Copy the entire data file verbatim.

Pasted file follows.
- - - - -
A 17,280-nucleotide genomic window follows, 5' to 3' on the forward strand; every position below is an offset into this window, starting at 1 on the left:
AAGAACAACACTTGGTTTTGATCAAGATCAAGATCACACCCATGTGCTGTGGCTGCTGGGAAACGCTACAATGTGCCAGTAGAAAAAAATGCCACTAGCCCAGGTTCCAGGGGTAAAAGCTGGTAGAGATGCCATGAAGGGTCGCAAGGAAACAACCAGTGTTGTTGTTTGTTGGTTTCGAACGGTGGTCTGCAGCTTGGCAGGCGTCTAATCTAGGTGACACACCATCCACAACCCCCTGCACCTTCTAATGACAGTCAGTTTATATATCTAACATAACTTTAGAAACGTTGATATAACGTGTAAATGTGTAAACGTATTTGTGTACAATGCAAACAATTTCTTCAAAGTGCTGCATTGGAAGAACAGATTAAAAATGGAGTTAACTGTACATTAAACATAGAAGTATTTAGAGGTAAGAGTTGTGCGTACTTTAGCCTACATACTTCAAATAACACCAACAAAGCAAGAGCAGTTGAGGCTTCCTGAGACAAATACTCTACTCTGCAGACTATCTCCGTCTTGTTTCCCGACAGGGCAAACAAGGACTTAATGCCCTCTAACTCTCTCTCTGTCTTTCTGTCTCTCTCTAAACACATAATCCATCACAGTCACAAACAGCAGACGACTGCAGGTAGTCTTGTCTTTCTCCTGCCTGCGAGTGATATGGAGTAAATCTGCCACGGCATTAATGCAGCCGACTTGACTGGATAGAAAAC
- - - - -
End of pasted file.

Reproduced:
A 17,280-nucleotide genomic window follows, 5' to 3' on the forward strand; every position below is an offset into this window, starting at 1 on the left:
AAGAACAACACTTGGTTTTGATCAAGATCAAGATCACACCCATGTGCTGTGGCTGCTGGGAAACGCTACAATGTGCCAGTAGAAAAAAATGCCACTAGCCCAGGTTCCAGGGGTAAAAGCTGGTAGAGATGCCATGAAGGGTCGCAAGGAAACAACCAGTGTTGTTGTTTGTTGGTTTCGAACGGTGGTCTGCAGCTTGGCAGGCGTCTAATCTAGGTGACACACCATCCACAACCCCCTGCACCTTCTAATGACAGTCAGTTTATATATCTAACATAACTTTAGAAACGTTGATATAACGTGTAAATGTGTAAACGTATTTGTGTACAATGCAAACAATTTCTTCAAAGTGCTGCATTGGAAGAACAGATTAAAAATGGAGTTAACTGTACATTAAACATAGAAGTATTTAGAGGTAAGAGTTGTGCGTACTTTAGCCTACATACTTCAAATAACACCAACAAAGCAAGAGCAGTTGAGGCTTCCTGAGACAAATACTCTACTCTGCAGACTATCTCCGTCTTGTTTCCCGACAGGGCAAACAAGGACTTAATGCCCTCTAACTCTCTCTCTGTCTTTCTGTCTCTCTCTAAACACATAATCCATCACAGTCACAAACAGCAGACGACTGCAGGTAGTCTTGTCTTTCTCCTGCCTGCGAGTGATATGGAGTAAATCTGCCACGGCATTAATGCAGCCGACTTGACTGGATAGAAAAC